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Internal Medicine Practice in Transition: Implications for Curriculum Changes

James G. Nuckolls, MD
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Requests for Reprints: James G. Nuckolls, MD, Blue Ridge Health Associates, Inc., 199 Hospital Drive, Suite 5, Galax, VA 24333.

Current Author Address: Dr. Nuckolls: Blue Ridge Health Associates, Inc., 199 Hospital Drive, Suite 5, Galax, VA 24333.

© 1992 American College of PhysiciansAmerican College of Physicians

Ann Intern Med. 1992;116(12_Part_2):1051-1054. doi:10.7326/0003-4819-116-12-1051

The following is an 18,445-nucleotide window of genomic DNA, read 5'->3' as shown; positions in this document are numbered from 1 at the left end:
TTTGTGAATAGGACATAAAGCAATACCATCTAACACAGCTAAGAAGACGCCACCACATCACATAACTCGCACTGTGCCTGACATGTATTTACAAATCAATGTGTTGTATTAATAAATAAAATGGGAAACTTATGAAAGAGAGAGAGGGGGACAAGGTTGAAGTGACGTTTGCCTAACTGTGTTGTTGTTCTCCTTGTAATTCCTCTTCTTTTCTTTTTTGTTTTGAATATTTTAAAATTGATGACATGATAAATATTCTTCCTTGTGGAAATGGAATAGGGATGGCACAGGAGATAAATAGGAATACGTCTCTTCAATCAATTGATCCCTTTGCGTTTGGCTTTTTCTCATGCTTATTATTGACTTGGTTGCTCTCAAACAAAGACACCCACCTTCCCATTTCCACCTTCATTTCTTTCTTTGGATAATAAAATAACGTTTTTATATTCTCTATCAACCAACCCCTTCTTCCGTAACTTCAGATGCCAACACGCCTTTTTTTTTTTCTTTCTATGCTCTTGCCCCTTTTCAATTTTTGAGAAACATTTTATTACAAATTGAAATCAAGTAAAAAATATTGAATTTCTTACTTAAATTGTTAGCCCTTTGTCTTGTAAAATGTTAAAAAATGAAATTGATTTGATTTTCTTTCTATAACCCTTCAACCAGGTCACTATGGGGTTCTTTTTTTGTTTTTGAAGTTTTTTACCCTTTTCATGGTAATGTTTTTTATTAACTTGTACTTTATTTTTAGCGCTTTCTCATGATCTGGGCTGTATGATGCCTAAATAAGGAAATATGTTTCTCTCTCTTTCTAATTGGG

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▪ The curriculum for internal medicine needs to be changed to eliminate the dichotomy between training and practice. At the same time, changing medical needs and the actual conditions of medical practice must be taken into account. The new curriculum, at the very least, needs to emphasize the central position of general internists in health care delivery. To accomplish this, several subjects must be added to the curriculum, including additional training in ambulatory care, management of chronic disease, medical procedures, and the doctor-patient relationship. Learning to direct a coordinated health care team should also be included. A more definitive restructuring would require reorganizing medical centers around three major departments: primary care, subspecialty medicine, and surgery.





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